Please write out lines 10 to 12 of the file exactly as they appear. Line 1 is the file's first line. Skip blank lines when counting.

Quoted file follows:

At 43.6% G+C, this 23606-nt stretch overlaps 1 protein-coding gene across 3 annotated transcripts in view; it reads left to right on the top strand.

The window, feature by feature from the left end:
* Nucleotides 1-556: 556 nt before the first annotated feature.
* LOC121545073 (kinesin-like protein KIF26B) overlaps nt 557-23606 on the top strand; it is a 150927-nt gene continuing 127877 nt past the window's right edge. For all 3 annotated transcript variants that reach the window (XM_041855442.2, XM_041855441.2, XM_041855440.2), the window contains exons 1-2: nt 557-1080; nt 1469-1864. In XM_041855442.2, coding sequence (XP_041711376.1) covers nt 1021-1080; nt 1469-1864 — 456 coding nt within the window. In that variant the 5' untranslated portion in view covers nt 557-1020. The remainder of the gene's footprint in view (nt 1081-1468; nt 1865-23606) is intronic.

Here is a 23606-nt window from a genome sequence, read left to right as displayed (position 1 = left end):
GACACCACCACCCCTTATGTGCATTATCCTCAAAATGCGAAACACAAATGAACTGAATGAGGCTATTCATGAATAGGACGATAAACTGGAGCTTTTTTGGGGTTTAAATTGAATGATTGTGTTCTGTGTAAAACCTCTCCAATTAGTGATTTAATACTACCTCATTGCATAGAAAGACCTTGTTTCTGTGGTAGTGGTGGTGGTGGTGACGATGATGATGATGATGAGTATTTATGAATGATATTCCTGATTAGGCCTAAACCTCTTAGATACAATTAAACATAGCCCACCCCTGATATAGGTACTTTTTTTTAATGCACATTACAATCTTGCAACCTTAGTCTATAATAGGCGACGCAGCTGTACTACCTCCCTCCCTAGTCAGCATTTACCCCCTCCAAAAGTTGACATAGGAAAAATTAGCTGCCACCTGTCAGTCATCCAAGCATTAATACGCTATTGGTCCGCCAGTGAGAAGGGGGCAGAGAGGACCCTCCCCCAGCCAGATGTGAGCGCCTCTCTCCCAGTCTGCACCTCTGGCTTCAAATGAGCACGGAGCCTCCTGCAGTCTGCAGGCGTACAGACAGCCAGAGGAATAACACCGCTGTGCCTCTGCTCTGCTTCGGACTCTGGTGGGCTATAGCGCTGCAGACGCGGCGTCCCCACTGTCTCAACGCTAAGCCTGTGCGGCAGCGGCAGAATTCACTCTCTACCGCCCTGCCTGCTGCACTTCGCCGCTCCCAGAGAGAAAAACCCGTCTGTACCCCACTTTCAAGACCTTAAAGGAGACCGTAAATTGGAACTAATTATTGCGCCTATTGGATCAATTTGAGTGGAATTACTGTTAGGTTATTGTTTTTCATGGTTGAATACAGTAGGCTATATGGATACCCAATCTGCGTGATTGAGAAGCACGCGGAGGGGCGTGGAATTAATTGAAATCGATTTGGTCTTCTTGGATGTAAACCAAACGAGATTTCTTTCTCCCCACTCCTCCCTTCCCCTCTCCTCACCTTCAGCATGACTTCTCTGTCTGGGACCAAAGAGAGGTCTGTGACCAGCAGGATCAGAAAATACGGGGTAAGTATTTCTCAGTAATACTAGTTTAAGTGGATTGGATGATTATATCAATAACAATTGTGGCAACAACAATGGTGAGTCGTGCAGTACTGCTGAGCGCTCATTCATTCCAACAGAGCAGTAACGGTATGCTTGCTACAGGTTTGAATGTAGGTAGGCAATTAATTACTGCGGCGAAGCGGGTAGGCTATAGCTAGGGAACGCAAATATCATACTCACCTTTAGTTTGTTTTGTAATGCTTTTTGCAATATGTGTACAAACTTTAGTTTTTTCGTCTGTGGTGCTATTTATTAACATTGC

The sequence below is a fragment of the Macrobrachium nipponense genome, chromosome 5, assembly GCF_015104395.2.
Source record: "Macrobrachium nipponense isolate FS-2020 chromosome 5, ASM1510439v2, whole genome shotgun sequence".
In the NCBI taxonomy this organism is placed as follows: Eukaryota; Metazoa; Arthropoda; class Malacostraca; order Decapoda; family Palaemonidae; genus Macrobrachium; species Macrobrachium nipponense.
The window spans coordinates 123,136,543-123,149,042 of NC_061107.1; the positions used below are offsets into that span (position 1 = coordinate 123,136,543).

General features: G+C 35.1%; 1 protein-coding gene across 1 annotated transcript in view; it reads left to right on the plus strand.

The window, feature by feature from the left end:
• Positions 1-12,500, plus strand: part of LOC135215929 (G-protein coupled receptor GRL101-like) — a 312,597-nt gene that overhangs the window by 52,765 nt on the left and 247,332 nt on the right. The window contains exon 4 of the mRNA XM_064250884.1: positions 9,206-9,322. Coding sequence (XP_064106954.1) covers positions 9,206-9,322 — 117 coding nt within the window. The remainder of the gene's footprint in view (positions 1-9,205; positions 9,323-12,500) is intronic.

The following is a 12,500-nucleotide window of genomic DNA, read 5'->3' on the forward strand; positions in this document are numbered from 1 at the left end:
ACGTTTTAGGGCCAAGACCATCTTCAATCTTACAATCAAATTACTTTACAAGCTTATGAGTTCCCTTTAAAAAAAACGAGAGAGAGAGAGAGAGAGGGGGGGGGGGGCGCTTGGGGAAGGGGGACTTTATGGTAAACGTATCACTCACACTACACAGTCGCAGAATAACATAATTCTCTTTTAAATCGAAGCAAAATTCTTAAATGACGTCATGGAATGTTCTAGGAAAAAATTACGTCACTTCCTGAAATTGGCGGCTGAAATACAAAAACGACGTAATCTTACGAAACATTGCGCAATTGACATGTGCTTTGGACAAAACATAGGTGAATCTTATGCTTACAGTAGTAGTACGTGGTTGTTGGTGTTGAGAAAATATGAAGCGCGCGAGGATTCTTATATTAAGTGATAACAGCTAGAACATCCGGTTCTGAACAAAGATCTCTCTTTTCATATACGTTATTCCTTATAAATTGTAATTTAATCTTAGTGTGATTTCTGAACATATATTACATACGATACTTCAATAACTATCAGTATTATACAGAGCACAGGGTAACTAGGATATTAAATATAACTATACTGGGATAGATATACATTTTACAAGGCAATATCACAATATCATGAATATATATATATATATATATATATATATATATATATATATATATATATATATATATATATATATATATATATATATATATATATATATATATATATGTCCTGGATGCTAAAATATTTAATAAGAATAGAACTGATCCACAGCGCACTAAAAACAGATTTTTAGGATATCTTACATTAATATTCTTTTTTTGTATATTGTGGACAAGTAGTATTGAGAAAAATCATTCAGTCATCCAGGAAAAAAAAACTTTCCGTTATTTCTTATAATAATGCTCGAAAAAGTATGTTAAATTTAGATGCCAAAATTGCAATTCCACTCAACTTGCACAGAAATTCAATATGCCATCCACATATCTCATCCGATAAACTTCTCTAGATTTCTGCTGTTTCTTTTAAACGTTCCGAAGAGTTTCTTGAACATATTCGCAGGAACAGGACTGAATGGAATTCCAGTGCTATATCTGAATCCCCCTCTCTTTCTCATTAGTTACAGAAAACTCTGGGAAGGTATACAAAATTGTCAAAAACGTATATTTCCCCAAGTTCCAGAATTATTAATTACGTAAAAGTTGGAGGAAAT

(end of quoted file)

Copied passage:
The window spans coordinates 123,136,543-123,149,042 of NC_061107.1; the positions used below are offsets into that span (position 1 = coordinate 123,136,543).

General features: G+C 35.1%; 1 protein-coding gene across 1 annotated transcript in view; it reads left to right on the plus strand.

The window, feature by feature from the left end: